You see, it’s up to you to ensure they never have to back down, because you must ensure they always have an out from any perceived “mistake” (that never happens, because they are always correct).

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A couple of times, one poster, about 10 years ago. Get over it.

He’s right about the general perception and tone of US Seafarers towards foreign seafarers, and we all know it.

If they wouldn’t work so hard to earn that reputation I might get upset about it.

What do you think about the quoted statement?

In my opinion, every nation is a bit chauvinistic, but there is a problem with some colleagues, their rather arrogant opinions are additionally based on the history of 20-30-50 years ago.

I wonder if colleague considers the Baltic states to be part of Northern or Eastern Europe and whether he also included Asian countries such as Japan, Korea, or China in his research. I have encountered various PSC inspectors, flag state representatives, classification society surveyors, and industry auditors, and honestly, their nationality was not the most significant factor.

With all due respect to the USCG and its activities, I don’t understand our colleague’s message. They either base their inspections on information from whistleblowers or conduct extremely precise and professional checks to establish the actual state of affairs. And when we add to this the information about;

then I really start to wonder where we are headed.

Finally, I will repeat the still overlooked question; why did the crew of m/v Donald decide to take such a high risk of illegally dumping oily water overboard?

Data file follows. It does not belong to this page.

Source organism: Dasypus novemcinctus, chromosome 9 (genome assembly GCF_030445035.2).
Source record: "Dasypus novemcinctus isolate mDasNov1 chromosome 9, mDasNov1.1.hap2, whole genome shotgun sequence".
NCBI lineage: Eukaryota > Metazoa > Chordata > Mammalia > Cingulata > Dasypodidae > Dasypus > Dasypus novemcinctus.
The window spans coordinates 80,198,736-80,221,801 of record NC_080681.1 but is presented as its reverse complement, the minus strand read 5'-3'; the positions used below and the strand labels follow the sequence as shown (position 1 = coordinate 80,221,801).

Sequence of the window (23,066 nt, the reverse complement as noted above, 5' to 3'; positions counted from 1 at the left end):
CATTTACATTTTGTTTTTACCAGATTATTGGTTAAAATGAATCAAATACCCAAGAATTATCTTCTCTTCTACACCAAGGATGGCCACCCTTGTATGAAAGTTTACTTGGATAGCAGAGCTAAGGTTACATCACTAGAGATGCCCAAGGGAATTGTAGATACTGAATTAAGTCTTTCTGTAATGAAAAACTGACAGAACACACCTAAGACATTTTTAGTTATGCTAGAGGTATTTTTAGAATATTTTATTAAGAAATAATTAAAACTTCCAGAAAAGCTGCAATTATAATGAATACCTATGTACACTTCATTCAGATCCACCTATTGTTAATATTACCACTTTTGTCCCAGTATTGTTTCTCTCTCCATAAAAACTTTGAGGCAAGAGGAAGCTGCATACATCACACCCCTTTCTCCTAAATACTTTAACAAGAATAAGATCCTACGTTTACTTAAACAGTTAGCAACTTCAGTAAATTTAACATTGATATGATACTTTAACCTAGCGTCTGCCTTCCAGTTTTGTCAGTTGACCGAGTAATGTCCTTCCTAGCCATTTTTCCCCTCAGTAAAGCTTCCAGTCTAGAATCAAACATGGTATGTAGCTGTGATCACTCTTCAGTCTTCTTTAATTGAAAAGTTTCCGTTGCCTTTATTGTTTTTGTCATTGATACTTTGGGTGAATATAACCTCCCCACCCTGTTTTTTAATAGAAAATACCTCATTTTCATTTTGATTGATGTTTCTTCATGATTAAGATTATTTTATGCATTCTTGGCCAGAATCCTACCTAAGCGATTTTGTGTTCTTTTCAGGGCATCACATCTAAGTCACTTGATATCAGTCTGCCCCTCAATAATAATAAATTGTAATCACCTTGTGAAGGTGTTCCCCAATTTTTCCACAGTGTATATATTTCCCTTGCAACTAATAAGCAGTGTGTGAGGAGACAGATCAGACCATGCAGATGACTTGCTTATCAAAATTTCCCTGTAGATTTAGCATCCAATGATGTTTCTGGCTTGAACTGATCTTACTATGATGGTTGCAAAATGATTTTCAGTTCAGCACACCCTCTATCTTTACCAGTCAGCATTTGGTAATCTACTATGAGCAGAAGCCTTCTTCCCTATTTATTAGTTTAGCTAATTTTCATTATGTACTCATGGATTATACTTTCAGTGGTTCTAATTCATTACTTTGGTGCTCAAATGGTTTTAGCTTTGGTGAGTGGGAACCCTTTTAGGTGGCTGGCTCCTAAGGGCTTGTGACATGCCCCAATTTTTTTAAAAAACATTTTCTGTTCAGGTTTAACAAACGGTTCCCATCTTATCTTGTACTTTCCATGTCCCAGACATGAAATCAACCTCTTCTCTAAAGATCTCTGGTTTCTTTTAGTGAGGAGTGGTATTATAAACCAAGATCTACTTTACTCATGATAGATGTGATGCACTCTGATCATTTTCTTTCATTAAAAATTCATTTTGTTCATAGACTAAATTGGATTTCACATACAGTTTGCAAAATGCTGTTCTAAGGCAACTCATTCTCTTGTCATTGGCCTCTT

5 posts were merged into an existing topic: Off topic from Illegal dumping

Cost or perception of cost of disposal, implications or implied implications of generating waste needing disposal, and timing/inconvenience.

Cost: there is a definite cost to disposal of slops in port. On vessels without a budget for that it will necessarily have a negative impact on the Chief’s budget.

Implications: if there are excessive leaks or oil contamination of bilge water, or a non-functional OWS, it rightly makes the Chief look like he is ineffective at managing the maintenance of the ship.

Timing: if there was a quick port turn and no time permitted for a slop truck/barge.

I can’t justify any of these reasons. I just know through experience they exist. I’ve seen people sometimes do what they thing they need to, even if it’s wrong, and especially in a leadership vacuum.

But if everyone is saying there’s a mariner shortage worldwide then there’s not some reserve supply of Chiefs waiting to fill the spot of one who operates properly if for some reason that proper operation isn’t well received by the management company.

It’s a shame some people still feel compelled to dump it. Or maybe I’m reading too much into it and they just don’t care, I dunno.